Mindfulness everywhere! It’s not only important for sustainable corporate and individual success, it’s imperative to people and the planet, that we develop self-awareness, emotional intelligence and consciousness at a faster pace than technology evolves.

My Epic Careering Personal Branding tools get funded, built, and adopted on a worldwide scale to put the power of career management back in the hands of the workers. This enables more people to have résumé and LinkedIn content that helps them be identified by employer’s AI as having the potential to succeed in their open and upcoming roles. It also easily communicates the cultural viability of a candidate.

Though I’d prefer people be self-aware and empowered to pursue professional opportunities that align with their innate strengths, joy, and best chance at thriving, employers have to play their part, too. Employers need to be more proactive in helping talent grow up, or even out, from a skills standpoint, a maturity standpoint, and a consciousness standpoint. Leaders must be better coaches. Give people more of a chance to be forthright about their aspirations. Don’t try to retain employees that are better off somewhere else, or who have demonstrated an unwillingness to be coachable and accountable. A person’s best chance at making a meaningful contribution and being fulfilled by it is being in the right job at the right company, as Jim Collins shares in Good to Great.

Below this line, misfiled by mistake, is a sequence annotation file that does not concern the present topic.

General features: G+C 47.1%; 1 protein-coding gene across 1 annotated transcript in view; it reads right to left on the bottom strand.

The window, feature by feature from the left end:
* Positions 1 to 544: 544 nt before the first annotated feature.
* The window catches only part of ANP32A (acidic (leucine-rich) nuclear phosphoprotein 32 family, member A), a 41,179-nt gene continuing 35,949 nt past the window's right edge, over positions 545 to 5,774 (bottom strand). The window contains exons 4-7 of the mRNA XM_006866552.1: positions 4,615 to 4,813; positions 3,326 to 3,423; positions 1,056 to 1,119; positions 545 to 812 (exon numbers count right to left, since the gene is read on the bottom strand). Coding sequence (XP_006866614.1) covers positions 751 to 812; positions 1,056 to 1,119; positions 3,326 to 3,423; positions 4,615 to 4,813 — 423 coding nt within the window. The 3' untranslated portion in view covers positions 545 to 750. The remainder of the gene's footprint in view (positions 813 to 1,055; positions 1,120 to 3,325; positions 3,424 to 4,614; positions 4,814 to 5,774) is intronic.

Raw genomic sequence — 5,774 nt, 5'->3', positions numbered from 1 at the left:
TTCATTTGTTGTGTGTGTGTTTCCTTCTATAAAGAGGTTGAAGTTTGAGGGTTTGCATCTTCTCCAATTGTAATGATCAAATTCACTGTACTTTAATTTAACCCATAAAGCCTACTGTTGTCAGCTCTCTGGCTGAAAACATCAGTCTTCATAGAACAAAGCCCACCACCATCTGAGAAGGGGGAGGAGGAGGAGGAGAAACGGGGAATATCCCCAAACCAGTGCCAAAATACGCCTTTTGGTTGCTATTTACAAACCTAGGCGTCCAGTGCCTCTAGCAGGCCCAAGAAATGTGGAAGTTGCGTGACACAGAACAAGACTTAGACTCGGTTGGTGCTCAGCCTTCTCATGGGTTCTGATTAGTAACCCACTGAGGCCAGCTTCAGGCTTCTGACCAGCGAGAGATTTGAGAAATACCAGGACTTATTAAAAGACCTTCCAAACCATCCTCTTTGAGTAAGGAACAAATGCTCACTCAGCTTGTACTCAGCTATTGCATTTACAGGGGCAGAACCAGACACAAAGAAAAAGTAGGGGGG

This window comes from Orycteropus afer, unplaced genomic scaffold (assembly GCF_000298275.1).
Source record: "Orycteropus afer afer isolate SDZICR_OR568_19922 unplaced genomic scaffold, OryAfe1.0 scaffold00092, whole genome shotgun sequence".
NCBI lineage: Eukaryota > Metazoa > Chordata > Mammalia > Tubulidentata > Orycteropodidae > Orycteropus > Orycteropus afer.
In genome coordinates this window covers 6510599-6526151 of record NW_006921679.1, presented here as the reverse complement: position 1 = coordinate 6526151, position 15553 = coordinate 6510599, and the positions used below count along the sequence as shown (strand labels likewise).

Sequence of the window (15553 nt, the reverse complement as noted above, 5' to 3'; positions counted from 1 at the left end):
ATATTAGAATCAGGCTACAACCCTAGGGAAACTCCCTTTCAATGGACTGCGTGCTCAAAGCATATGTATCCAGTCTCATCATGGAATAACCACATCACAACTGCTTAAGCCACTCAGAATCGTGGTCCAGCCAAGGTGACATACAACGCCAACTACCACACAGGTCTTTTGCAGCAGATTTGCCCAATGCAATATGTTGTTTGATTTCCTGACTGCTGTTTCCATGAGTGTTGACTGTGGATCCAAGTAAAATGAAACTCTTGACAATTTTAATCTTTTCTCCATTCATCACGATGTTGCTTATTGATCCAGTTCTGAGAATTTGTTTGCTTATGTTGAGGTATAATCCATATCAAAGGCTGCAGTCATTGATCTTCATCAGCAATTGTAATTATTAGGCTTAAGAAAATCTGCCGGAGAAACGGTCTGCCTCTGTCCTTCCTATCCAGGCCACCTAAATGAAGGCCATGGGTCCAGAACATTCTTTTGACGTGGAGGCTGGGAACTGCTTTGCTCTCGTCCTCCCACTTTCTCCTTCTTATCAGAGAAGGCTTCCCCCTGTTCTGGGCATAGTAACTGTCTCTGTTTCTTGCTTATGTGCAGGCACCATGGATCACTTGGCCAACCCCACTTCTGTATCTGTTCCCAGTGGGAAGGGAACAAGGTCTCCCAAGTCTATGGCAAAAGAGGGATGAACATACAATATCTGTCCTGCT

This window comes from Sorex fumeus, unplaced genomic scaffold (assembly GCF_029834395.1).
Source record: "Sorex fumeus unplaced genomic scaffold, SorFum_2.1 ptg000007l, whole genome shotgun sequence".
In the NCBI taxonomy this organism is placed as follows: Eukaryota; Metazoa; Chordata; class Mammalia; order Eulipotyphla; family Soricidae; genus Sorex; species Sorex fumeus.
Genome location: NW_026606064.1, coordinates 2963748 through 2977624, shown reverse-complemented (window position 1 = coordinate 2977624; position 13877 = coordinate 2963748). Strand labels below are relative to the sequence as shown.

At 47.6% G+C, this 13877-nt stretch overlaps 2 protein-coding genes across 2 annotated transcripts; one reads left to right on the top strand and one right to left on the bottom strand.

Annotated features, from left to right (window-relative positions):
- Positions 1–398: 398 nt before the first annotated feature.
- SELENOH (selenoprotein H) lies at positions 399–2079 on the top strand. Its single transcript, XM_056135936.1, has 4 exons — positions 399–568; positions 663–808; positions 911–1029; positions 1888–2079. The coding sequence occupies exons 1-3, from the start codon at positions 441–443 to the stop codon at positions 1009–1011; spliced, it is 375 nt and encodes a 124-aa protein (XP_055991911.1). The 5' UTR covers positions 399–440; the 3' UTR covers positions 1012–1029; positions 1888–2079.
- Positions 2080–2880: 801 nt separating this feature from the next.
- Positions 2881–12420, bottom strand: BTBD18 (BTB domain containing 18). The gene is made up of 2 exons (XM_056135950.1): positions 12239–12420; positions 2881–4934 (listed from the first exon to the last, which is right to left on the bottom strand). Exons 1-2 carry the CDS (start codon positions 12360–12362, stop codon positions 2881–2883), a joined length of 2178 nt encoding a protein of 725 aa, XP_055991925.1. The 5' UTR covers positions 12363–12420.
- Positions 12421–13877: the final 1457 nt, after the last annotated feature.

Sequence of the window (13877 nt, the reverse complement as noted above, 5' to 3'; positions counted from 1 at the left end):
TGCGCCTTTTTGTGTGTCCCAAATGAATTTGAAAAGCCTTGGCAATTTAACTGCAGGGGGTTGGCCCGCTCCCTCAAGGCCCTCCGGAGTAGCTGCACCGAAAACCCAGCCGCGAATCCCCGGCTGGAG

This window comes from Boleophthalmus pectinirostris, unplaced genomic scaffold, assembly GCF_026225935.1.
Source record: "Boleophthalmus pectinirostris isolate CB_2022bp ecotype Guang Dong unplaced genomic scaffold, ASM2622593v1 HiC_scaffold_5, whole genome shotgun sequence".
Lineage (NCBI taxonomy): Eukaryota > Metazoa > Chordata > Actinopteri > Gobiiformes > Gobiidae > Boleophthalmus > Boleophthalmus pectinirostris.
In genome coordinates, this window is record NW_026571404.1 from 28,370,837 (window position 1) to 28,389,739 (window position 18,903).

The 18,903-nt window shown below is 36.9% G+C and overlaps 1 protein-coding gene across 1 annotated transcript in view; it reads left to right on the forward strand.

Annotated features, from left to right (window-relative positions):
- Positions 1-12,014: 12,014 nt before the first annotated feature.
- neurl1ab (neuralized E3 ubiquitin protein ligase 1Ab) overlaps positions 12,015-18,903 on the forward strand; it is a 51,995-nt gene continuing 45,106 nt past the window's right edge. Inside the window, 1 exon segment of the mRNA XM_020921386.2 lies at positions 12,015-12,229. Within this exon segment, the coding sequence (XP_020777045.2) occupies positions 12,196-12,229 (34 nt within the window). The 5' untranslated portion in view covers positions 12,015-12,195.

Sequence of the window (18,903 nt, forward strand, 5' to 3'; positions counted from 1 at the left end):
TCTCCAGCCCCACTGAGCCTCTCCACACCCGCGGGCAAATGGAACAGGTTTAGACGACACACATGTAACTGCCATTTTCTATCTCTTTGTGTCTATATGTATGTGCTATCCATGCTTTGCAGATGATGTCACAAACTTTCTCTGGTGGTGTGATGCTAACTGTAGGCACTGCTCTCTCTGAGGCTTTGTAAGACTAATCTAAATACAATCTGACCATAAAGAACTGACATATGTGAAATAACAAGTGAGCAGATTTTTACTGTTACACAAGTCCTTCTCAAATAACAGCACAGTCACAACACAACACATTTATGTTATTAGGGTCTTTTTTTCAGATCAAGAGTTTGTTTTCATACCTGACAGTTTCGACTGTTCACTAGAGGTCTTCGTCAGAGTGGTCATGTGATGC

While technology will surely continue to be tried and applied, and the automated branding journey and content builders will certainly bridge the gap between high-quality talent and the companies who need them, job seekers everywhere are crying out for more HUMAN involvement. Certain applications for technology are not allowing exceptions to rules to get the attention of people who can interpret unconventional strengths as major potential. Let’s let humans do what humans do best – connect with each other and perceive potential.

Personally, I’d like to see one-sided video interviews die. I don’t trust facial recognition AI, nor people, to be free from bias. We’re just not there yet. Two-way (or more) video conferences are a great way to have both candidate and employer feel each other out without the cost and time of travel.

I hope that industries in need of disruption are not sustained just because they employ a lot of people and make a lot of money. Someone needs to step in and make sure that when a faster, better way of healing people, feeding people, housing people, shopping, etc. comes along, there are affordable and accessible programs available to retrain people to get even better jobs.

I hope internet connectivity reaches all corners of the planet and new, profitable opportunities are available to poor and oppressed countries, or even parts of our country.

I hope as more heroes emerge with human limits and behavior, we stop vilifying each other for our weaknesses and mistakes. Certainly, serious offenders will need consequences, but we can’t set the bar so high for leaders that they need to be perfect. This only leads to cover-ups and corruption. I hope we value accountability, honesty, and forgiveness more than we value perfection so more worthy leaders can emerge.

If healthcare was universal, it would no longer be a major driving decision of where a person works. This would absolutely force companies who want to compete for talent to pay closer attention to offering what actually engages people: opportunities for learning, growth and expansion. Plus, a salary that not only pays the bills, but funds a desirable lifestyle now and as we age.

What are your hopes for 2020?

https://youtu.be/THnabGK7mPs